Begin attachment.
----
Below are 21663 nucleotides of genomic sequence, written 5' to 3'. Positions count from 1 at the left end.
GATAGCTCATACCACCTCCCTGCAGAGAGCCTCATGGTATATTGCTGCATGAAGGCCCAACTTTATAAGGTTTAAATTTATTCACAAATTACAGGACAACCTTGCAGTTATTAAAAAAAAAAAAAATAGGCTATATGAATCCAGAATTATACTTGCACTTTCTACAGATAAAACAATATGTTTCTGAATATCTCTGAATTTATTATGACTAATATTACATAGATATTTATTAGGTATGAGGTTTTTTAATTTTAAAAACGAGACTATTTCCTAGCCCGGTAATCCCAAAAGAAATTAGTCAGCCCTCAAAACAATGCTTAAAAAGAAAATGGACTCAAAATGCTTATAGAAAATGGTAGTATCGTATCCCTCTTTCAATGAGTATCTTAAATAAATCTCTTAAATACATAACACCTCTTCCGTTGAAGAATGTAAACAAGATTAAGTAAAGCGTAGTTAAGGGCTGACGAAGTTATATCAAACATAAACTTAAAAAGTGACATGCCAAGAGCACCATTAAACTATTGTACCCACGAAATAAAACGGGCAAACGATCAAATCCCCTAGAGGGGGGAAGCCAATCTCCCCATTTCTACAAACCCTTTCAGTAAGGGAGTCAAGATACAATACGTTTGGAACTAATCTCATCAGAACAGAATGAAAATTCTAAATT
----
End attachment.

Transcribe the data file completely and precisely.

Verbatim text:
Below are 21663 nucleotides of genomic sequence, written 5' to 3'. Positions count from 1 at the left end.
GATAGCTCATACCACCTCCCTGCAGAGAGCCTCATGGTATATTGCTGCATGAAGGCCCAACTTTATAAGGTTTAAATTTATTCACAAATTACAGGACAACCTTGCAGTTATTAAAAAAAAAAAAAATAGGCTATATGAATCCAGAATTATACTTGCACTTTCTACAGATAAAACAATATGTTTCTGAATATCTCTGAATTTATTATGACTAATATTACATAGATATTTATTAGGTATGAGGTTTTTTAATTTTAAAAACGAGACTATTTCCTAGCCCGGTAATCCCAAAAGAAATTAGTCAGCCCTCAAAACAATGCTTAAAAAGAAAATGGACTCAAAATGCTTATAGAAAATGGTAGTATCGTATCCCTCTTTCAATGAGTATCTTAAATAAATCTCTTAAATACATAACACCTCTTCCGTTGAAGAATGTAAACAAGATTAAGTAAAGCGTAGTTAAGGGCTGACGAAGTTATATCAAACATAAACTTAAAAAGTGACATGCCAAGAGCACCATTAAACTATTGTACCCACGAAATAAAACGGGCAAACGATCAAATCCCCTAGAGGGGGGAAGCCAATCTCCCCATTTCTACAAACCCTTTCAGTAAGGGAGTCAAGATACAATACGTTTGGAACTAATCTCATCAGAACAGAATGAAAATTCTAAATT